LINK TO diapason gallery

Seth Cluett

FOR 1, 3, OR 100 PERSON(S)

Participants: Thomas Mullarney, Daniel Neumann, Joe Magee

The mimetic act of recording, of entering traces of the world into the index of cultural and personal memory, can be an act of preemptive resuscitation. I feel as though these traces etch a form of script on the mind: like a procession of rain drops carving away at the roof or a stream impressing itself on a stone, the persistence of recorded objects seems to strive towards permanence, both claiming and eroding space. The series of pieces called ‘objects of memory,’ of which the Tracing Moving Circles pieces are a part, is an effort to unravel the knots that bind memory to the self, to explore ways of erasing, neutralizing, and smoothing out the striations created by documentary media as they write both across and against thought. I am questioning for myself what elements might be held on to – included in the archive of memory – and what might be written by someone else’s hand, indexed without intention and before understanding.

Tracing Moving Circles (Neighborhood Memory) sees the complex of experiences inherent to the act of walking as a form of recorded information that can be translated into an act of viewing. From the dialectic of an irretrievable action (the reader being aware that the work caused the worker to have listened) and an unplayable recording (the destroyed tape both marking the path and itself holding a form of listening), memory becomes suspended in the space of imagination, intangible but made repeatable through the process of assemblage undertaken by the viewer/reader.


Seth Cluett’s “subtle…seductive, immersive” (Artforum) work has been characterized as “rigorously focused and full of detail” (e/i) and “dramatic, powerful, and at one with nature” (The Wire). As an artist, performer, and theorist whose work ranges from photography and drawing to video, sound installation, concert music, and critical writing, his work explores the boundary between the auditory and other senses. Marked by a detailed attention to perception and to the role of sound in the creation of a sense of place and the experience of time, the apparent tranquility of Cluett’s work – at once gentle and un-nerving – is deeply engaged with the rapidly shifting sensory landscape of technological development and urbanization.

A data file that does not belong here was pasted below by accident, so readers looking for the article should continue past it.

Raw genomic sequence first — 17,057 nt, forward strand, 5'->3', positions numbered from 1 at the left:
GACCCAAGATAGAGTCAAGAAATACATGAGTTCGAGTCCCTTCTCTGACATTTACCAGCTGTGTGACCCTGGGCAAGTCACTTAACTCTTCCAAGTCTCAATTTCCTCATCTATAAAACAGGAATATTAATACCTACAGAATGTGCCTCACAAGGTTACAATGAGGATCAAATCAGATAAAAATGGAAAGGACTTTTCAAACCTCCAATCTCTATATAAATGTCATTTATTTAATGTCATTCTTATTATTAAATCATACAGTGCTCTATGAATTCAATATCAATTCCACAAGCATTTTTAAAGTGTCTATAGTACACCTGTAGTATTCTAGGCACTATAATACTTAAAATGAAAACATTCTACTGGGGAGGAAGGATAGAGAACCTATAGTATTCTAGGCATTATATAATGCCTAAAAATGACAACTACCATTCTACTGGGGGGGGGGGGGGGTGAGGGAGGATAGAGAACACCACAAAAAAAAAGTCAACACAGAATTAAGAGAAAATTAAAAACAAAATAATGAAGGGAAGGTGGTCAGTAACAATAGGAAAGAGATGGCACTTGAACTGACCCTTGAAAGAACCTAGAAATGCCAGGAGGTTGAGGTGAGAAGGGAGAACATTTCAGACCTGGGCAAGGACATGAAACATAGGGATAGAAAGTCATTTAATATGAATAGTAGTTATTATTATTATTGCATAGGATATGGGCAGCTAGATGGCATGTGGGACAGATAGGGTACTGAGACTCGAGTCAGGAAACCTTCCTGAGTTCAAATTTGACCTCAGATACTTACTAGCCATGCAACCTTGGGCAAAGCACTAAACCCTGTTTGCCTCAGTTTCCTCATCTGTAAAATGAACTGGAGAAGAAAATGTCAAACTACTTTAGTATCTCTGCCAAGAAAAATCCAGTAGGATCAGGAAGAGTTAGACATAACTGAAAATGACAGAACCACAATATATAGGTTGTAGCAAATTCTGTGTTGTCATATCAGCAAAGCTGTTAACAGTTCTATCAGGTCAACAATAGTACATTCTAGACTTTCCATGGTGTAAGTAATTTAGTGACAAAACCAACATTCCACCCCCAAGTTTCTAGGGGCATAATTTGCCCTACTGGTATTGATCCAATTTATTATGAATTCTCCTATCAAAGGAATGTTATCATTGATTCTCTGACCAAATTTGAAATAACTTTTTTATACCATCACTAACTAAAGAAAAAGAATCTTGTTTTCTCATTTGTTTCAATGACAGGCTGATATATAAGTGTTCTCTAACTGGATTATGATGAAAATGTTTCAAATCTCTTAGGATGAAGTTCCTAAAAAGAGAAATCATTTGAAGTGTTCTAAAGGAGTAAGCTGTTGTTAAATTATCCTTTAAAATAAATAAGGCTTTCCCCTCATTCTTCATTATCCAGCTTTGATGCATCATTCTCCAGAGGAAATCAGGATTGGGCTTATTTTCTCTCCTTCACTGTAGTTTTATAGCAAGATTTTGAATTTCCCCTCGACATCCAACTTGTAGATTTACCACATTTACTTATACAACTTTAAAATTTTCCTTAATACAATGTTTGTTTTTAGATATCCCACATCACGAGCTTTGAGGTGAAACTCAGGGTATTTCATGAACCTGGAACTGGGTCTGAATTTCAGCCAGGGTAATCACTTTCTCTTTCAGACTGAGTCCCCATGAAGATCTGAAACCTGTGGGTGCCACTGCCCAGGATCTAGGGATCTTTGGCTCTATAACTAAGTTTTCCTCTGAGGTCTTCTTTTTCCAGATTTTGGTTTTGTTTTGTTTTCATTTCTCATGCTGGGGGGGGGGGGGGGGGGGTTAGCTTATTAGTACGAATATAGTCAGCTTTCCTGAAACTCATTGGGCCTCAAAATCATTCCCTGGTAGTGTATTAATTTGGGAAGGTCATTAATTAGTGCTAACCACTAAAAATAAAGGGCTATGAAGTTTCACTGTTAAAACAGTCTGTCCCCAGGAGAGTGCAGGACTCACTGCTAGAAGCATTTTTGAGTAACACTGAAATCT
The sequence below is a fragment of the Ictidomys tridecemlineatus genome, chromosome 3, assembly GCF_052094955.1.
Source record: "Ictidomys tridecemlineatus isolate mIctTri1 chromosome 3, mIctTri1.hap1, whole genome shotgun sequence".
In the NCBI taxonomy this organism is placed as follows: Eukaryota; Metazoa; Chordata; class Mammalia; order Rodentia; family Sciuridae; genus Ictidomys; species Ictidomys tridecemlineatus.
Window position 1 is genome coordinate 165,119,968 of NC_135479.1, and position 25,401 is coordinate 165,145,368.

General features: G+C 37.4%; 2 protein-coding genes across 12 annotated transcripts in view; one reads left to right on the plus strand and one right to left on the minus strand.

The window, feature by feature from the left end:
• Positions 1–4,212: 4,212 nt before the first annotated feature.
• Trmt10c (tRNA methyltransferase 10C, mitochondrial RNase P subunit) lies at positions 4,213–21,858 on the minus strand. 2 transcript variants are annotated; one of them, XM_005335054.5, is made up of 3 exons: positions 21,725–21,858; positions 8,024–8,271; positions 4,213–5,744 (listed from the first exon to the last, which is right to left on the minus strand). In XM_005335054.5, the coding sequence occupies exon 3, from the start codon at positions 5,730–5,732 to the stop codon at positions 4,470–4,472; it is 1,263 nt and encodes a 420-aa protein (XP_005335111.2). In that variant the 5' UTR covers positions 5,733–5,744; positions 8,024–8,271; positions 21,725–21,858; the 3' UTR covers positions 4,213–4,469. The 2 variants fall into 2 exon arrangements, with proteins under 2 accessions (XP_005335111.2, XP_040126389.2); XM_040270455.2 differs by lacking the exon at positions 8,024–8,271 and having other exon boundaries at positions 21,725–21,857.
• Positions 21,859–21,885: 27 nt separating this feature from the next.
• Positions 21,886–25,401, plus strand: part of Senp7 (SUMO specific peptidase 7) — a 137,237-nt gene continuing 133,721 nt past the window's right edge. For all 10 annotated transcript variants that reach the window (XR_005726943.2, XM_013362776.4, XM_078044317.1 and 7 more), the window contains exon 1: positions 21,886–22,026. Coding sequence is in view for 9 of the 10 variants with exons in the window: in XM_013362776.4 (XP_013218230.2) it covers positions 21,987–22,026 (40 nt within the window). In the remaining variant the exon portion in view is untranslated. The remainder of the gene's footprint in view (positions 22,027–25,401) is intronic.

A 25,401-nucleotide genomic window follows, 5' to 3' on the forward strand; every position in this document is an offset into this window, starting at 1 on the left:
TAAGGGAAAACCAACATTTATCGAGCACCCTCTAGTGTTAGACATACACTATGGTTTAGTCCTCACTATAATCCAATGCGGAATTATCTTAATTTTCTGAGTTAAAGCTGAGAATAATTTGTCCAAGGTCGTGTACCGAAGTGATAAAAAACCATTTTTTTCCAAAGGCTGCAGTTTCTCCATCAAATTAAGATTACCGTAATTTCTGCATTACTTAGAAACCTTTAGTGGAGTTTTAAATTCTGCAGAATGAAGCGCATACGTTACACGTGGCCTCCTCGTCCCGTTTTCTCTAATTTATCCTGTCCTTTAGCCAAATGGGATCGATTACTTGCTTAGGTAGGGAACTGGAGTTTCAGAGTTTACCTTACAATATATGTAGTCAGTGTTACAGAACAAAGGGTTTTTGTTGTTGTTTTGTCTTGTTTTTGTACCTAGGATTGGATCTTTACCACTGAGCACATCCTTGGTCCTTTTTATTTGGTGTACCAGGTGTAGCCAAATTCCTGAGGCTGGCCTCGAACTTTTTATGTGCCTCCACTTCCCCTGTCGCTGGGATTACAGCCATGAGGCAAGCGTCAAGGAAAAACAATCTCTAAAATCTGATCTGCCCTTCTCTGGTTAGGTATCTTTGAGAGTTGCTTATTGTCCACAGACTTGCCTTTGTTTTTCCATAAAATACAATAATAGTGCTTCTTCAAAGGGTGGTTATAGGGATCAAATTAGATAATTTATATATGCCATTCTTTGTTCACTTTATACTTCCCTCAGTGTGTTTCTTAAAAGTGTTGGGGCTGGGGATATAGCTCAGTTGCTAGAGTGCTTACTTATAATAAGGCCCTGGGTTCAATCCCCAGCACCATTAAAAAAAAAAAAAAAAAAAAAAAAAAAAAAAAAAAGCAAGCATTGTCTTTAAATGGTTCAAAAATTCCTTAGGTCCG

Cluett uses minimal materials derived from close listening and observation of the environment to point up the ways in which we personalize our objects and actions. Through creative mis-use of post-consumer goods, adaptive re-use of raw architectural elements, and a nostalgic obsession with dead technologies, these materials become instrumentalized. In this way, many of his pieces investigate the movement, patterns, and social organization of both work and play, while others explore the acoustic signature of specific locations, where sound is exposed as the result or goal of a social activity, a characteristic of architectural space, or a by-product of a geological process.

Cluett’s work has been shown and performed nationally and internationally at programs such as Kill Your Timid Notion at Dundee Contemporary Arts in Scotland; the 10th Rencontres Internationales, Palais de Tokyo Museum‚ and GRM in Paris; Hebbel am Ufer Theater in Berlin; the Osage Art Foundation in Hong Kong; The Kitchen, WPS1/MoMA, Roulette/Location One, and Diapason Gallery in New York; the Institute for Contemporary Art, Studio Soto, and Mobius Artist Space in Boston; the Betty Rymer, Heaven, Artemisia, and Deadtech Galleries in Chicago; and the Deep Listening Space in Kingston, NY. He has created dance and theater works with DD Dorvillier/Human Future Dance Corp, Helene Lesterin/Atlas Dance, and Jen Mesch. His work is documented on Errant Bodies Press, Radical Matters, Sedimental, Crank Satori, BoxMedia, Stasisfield, Winds Measure, and Contour Editions. He has published articles for BYPASS, Shifter, fo(a)rm, Le Quai, The Open Space Magazine, Leonardo Music Journal, 306090, Earshot, the Intransitive Magazine, and the Journal of the Acoustical Society of America.